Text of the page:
Two main analyses have been proposed to explain how co-speech gestures interact with logical operators. According to the Supplemental analysis (Ebert & Ebert 2014), co-speech gestures have the same semantic status as appositive relative clauses. According to the Cosuppositional analysis (Schlenker To appear a; b), co-speech gestures trigger a particular kind of presupposition. The sentence “John will not use the stairs”, produced with an UP gesture (finger pointed upwards) is argued to give rise to the conditional presupposition that if John were to use the stairs, he would use the stairs in an upwards trajectory. Both the Supplemental and Cosuppositional analyses predict that inferences triggered by co-speech gestures should project out of the scope of operators, but not quite in the same way. We present an experimental investigation of the projection properties of the inferences arising from the co-speech gestures UP and DOWN in six different linguistic environments (plain affirmative and negative sentences, modal sentences containing “might”, and quantified sentences containing “each”, “none”, and “exactly one”). Applying a reading detection analysis (Cremers & Chemla 2017) to the responses of a Truth Value Judgment Task and a Picture Selection Task, we find evidence for existential projection of the gestural inferences in the scope of “each”, “none”, and “exactly one”, and, to some degree, local accommodation of the inferences. These results can be derived by the Cosuppositional analysis, in combination with an analysis of presupposition projection such as Beaver (2001), which predicts existential projection out of quantified structures; on the other hand, both findings are difficult to reconcile with the Supplemental analysis. Our projection results bring gestural inferences and verbal presuppositions closer together, but a remaining puzzle is why in quantified structures we obtain existential rather than universal inferences (Chemla 2009), the latter being the more standard finding in the presuppositional literature (though see Tieu et al. 2016 for evidence of universal projection of the same gestural inferences).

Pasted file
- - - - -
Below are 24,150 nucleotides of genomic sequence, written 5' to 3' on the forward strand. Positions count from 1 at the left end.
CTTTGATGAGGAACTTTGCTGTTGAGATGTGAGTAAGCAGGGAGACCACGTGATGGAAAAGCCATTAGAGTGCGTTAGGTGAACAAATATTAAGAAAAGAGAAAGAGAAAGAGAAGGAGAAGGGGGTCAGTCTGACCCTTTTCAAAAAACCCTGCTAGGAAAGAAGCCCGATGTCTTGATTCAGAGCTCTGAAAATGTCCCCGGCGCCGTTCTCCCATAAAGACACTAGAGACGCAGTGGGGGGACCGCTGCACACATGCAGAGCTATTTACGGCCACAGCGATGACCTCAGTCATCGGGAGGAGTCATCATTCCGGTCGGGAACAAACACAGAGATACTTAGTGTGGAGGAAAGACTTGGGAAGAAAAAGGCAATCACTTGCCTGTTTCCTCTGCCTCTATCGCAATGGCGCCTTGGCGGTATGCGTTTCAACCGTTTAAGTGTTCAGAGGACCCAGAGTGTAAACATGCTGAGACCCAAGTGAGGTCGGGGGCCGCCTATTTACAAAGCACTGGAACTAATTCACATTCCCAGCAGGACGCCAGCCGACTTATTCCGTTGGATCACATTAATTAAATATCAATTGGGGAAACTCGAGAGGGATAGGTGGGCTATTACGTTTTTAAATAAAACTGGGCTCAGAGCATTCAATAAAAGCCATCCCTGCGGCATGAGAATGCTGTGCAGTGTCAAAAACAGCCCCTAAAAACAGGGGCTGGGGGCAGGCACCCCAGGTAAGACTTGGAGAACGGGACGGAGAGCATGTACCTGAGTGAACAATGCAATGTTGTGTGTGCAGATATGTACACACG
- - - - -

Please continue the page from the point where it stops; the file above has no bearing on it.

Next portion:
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- co-speech gestures